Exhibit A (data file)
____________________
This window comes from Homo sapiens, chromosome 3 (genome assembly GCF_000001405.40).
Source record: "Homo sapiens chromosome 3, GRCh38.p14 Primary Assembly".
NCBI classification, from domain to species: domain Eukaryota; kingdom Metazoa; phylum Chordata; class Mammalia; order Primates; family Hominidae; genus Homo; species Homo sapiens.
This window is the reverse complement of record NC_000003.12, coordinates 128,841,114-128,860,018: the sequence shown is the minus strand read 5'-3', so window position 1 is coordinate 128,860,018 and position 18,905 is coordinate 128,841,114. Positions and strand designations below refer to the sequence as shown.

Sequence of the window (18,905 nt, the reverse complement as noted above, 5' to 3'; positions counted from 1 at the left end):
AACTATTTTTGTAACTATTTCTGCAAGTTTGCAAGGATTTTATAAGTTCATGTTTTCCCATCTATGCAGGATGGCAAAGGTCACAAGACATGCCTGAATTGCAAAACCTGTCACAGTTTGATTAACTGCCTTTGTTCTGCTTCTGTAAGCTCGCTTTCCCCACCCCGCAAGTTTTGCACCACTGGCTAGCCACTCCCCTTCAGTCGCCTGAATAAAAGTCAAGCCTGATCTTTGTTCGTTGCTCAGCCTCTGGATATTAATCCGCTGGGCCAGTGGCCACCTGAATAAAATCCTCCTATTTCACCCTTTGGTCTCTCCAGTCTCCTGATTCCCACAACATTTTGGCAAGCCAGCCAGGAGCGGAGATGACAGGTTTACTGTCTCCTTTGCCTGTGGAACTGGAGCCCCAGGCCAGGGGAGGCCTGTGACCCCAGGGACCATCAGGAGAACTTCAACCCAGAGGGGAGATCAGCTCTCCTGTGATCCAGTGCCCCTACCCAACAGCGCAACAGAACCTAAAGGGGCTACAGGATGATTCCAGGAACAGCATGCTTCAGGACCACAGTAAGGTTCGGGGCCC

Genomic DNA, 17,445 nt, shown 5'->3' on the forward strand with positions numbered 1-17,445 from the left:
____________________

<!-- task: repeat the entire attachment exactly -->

This window comes from Homo sapiens, chromosome 3 (genome assembly GCF_000001405.40).
Source record: "Homo sapiens chromosome 3, GRCh38.p14 Primary Assembly".
NCBI classification, from domain to species: domain Eukaryota; kingdom Metazoa; phylum Chordata; class Mammalia; order Primates; family Hominidae; genus Homo; species Homo sapiens.
This window is the reverse complement of record NC_000003.12, coordinates 128,841,114-128,860,018: the sequence shown is the minus strand read 5'-3', so window position 1 is coordinate 128,860,018 and position 18,905 is coordinate 128,841,114. Positions and strand designations below refer to the sequence as shown.

Sequence of the window (18,905 nt, the reverse complement as noted above, 5' to 3'; positions counted from 1 at the left end):
AACTATTTTTGTAACTATTTCTGCAAGTTTGCAAGGATTTTATAAGTTCATGTTTTCCCATCTATGCAGGATGGCAAAGGTCACAAGACATGCCTGAATTGCAAAACCTGTCACAGTTTGATTAACTGCCTTTGTTCTGCTTCTGTAAGCTCGCTTTCCCCACCCCGCAAGTTTTGCACCACTGGCTAGCCACTCCCCTTCAGTCGCCTGAATAAAAGTCAAGCCTGATCTTTGTTCGTTGCTCAGCCTCTGGATATTAATCCGCTGGGCCAGTGGCCACCTGAATAAAATCCTCCTATTTCACCCTTTGGTCTCTCCAGTCTCCTGATTCCCACAACATTTTGGCAAGCCAGCCAGGAGCGGAGATGACAGGTTTACTGTCTCCTTTGCCTGTGGAACTGGAGCCCCAGGCCAGGGGAGGCCTGTGACCCCAGGGACCATCAGGAGAACTTCAACCCAGAGGGGAGATCAGCTCTCCTGTGATCCAGTGCCCCTACCCAACAGCGCAACAGAACCTAAAGGGGCTACAGGATGATTCCAGGAACAGCATGCTTCAGGACCACAGTAAGGTTCGGGGCCC

Genomic DNA, 17,445 nt, shown 5'->3' on the forward strand with positions numbered 1-17,445 from the left: